Dealer Insights - September/October 2013 - Estate Planning: In Trusts, We Often Trust
September 02, 2013
Dealership owners set up trusts to protect their assets from a variety of threats, transfer their wealth to their heirs and reduce tax liability. Different kinds of trusts serve different purposes.
To name just a few, there are simple/complex and grantor trusts; special trusts to hold S corporation stock; split-interest trusts (multiple parts); dynastic trusts; term certain trusts; and income vs. total return trusts. But all of these break down into two basic types: revocable, which can be revised, and irrevocable, which generally can’t be revised.
LIVING WITH A REVOCABLE TRUST
The principal purpose of a revocable trust, also known as a living trust, is to avoid probate, a potentially lengthy, public and expensive process. A living trust allows you to:
- Manage your assets during your life as if you still owned them outright — you become the trust’s trustee, and
- Select a trustee who will manage all trust assets immediately after your death until they’re distributed.
The trustee can also manage your assets during your life should you become incapacitated and unable to do so. Your trustee can be an institution (a bank, for example) or an individual (such as a family member, close friend or trusted advisor). Special tax-saving clauses also can be drafted into your revocable trust, which becomes an irrevocable trust, and serves to dispose of your assets at death.
SAVING TAXES WITH AN IRREVOCABLE TRUST
Trusts with the most tax advantages are typically irrevocable. They can provide significant tax savings while preserving some control over what happens to the transferred assets. There are many examples, including:
Credit shelter (or bypass) trusts. These can help minimize estate tax by taking advantage of both spouses’ estate tax exemptions.
Qualified terminable interest property trusts. This trust type can benefit first a surviving spouse and then children from a previous marriage. Like the credit shelter trust, it can be set up during your lifetime or at death by your revocable trust or will.
Qualified personal residence trusts. These allow you to give your home to your children today. By doing so, you remove it from your taxable estate at a reduced tax cost (provided you survive the trust’s term) while retaining the right to live in it for a certain period.
Grantor retained annuity trusts. A business owner can put assets in this trust and transfer the growth on those assets out of his or her estate tax-free.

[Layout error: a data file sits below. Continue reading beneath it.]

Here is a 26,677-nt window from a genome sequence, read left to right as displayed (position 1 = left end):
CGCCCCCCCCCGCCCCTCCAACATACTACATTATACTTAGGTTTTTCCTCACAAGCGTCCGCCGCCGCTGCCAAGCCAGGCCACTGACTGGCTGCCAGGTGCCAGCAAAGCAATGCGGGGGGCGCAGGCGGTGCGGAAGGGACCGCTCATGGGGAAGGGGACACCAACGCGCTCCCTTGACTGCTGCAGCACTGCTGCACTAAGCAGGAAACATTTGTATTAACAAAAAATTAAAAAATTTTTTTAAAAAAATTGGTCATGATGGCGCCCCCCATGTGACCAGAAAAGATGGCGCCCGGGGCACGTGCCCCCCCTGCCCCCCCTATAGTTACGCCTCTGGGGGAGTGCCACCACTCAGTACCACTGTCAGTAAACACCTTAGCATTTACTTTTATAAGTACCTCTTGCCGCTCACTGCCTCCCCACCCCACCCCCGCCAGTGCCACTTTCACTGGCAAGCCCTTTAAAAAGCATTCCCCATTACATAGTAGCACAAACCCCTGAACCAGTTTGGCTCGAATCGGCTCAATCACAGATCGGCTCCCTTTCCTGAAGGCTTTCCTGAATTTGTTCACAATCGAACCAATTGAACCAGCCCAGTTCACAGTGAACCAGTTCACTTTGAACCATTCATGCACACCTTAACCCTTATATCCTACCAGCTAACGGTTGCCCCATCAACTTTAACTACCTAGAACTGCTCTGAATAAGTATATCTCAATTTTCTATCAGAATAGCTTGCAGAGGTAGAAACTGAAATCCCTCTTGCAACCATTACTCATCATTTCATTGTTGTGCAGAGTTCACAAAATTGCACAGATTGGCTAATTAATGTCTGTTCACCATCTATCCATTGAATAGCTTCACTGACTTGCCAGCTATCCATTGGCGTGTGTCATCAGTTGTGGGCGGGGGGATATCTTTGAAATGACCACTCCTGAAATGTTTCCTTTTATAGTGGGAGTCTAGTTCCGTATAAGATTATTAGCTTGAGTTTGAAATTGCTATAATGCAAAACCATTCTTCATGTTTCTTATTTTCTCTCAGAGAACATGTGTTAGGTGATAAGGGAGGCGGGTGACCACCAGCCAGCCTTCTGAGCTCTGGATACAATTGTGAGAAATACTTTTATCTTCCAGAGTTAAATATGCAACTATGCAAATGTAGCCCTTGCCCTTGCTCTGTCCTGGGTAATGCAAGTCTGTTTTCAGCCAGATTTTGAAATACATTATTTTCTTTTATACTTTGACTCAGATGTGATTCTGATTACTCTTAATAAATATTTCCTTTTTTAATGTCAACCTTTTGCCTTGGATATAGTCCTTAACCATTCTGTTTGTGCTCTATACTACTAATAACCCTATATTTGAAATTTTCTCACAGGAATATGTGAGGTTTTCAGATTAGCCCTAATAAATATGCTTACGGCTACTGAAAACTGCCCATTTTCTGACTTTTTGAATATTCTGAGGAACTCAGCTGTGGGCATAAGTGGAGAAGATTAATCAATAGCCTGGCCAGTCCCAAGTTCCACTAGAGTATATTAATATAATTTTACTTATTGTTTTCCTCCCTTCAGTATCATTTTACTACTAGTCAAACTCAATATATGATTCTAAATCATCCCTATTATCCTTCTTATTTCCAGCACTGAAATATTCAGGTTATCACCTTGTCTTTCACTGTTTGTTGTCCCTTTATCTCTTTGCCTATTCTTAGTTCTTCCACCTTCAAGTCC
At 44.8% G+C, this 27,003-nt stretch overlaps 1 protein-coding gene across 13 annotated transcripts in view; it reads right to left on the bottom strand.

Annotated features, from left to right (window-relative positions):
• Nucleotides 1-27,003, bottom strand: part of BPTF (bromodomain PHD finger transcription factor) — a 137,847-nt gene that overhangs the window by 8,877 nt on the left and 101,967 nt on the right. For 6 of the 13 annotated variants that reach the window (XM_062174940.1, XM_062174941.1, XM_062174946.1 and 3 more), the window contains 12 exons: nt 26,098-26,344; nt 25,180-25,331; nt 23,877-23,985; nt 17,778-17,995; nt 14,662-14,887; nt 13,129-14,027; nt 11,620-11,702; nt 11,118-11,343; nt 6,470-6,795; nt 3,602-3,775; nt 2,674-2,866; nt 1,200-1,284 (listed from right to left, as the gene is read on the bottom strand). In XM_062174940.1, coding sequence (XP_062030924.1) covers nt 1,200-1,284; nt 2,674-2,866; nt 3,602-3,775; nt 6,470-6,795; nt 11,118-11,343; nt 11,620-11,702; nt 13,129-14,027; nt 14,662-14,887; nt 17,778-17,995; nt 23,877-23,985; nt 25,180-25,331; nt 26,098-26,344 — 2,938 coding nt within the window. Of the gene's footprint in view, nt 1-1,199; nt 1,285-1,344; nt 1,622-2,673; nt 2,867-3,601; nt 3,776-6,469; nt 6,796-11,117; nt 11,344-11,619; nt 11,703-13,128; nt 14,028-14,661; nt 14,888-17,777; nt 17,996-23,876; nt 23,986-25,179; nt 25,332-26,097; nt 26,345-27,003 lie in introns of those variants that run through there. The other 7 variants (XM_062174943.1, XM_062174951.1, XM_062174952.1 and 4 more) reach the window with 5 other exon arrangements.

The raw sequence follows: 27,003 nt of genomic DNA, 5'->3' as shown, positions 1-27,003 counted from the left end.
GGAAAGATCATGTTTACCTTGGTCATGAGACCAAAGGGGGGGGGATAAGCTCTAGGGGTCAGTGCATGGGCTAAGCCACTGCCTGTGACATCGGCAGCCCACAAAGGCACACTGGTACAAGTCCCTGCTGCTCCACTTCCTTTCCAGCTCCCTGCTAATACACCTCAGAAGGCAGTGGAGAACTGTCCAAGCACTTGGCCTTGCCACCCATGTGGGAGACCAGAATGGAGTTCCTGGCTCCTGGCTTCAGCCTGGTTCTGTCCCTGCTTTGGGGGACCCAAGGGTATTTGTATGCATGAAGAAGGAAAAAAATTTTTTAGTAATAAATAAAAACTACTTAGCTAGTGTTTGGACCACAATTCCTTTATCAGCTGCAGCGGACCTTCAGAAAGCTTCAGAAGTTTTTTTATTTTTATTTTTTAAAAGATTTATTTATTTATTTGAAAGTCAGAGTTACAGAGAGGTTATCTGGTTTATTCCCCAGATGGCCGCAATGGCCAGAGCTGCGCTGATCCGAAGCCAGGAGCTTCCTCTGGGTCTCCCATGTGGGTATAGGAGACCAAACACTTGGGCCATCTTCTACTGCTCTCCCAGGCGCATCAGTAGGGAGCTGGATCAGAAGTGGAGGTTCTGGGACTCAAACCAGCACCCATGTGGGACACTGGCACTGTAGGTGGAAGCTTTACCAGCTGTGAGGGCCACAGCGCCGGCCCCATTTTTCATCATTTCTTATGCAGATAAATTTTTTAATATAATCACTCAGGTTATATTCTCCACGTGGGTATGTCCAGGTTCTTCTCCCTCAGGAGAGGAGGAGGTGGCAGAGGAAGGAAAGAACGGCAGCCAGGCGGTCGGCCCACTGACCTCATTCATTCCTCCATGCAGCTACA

Generation-skipping transfer (GST) or “dynasty” trusts. This trust type can help you leverage both your gift and GST tax exemptions and potentially lock in the currently high exemptions.
You can supercharge the benefits of many of these trusts by making them “grantor” trusts for income tax purposes. This increases the effectiveness of the trust benefits in transferring wealth to your heirs.
GIVING TO CHARITY
If you want to benefit a charity while retaining an income stream yourself and diversifying your portfolio in a tax-advantaged way, consider a charitable remainder trust (CRT). You fund a CRT (also an irrevocable trust) with appreciated assets, which it can then sell tax-free and reinvest.
For a given term, the CRT pays an amount to you annually. You’ll owe tax when you receive the payments. But because of a special income distribution mechanism that identifies the character of the income taxable in the payments to you, much of the liability on the capital gain will be deferred.
At the term’s end, the CRT’s remaining assets pass to one or more charities. When you fund the CRT, you receive an income tax charitable deduction for the present value of the amount that will go to charity, and the property is removed from your estate.
Another vehicle, a charitable lead trust (CLT), lets you benefit charity while transferring assets to loved ones at a reduced tax cost. You transfer assets to the CLT and, for a given term, the CLT pays an amount to one or more charities. At the term’s end, the CLT’s remaining assets pass to one or more of your “remainder beneficiaries.”
When you fund the CLT, you make a taxable gift equal to the present value of the amount that will go to the remainder beneficiaries. As with the CRT, the property is removed from your estate.
Trusts vary in their tax advantages and have other pros and cons. Ask your tax advisor which type would work best for you.
Sidebar: Look Ahead With A Spendthrift Clause
When setting up a trust, you can take steps to protect your heirs from wasteful spending. A spendthrift clause sets up rules for distributing funds to the trust beneficiaries. For example, you could stipulate that each heir receive $5,000 per year until funds in the trust are depleted. Or you could arrange that your children receive $2,000 per year from the trust until they turn 30, and then get the balance of their trust money.
Spendthrift language also can protect your heirs from external threats, such as creditor claims, lawsuit settlements and life changes (such as divorce).
Dealer Insights - September/October 2013 Issue
- Estate Planning: In Trusts, We Often Trust
- Be An Early Bird: Prepare For Your 2013 Financial Statements And Tax Strategies
- 4 Tips For Turning Around Factory Mistakes
- Dealer Digest: COSO Issues New Guidelines For Strong Internal Controls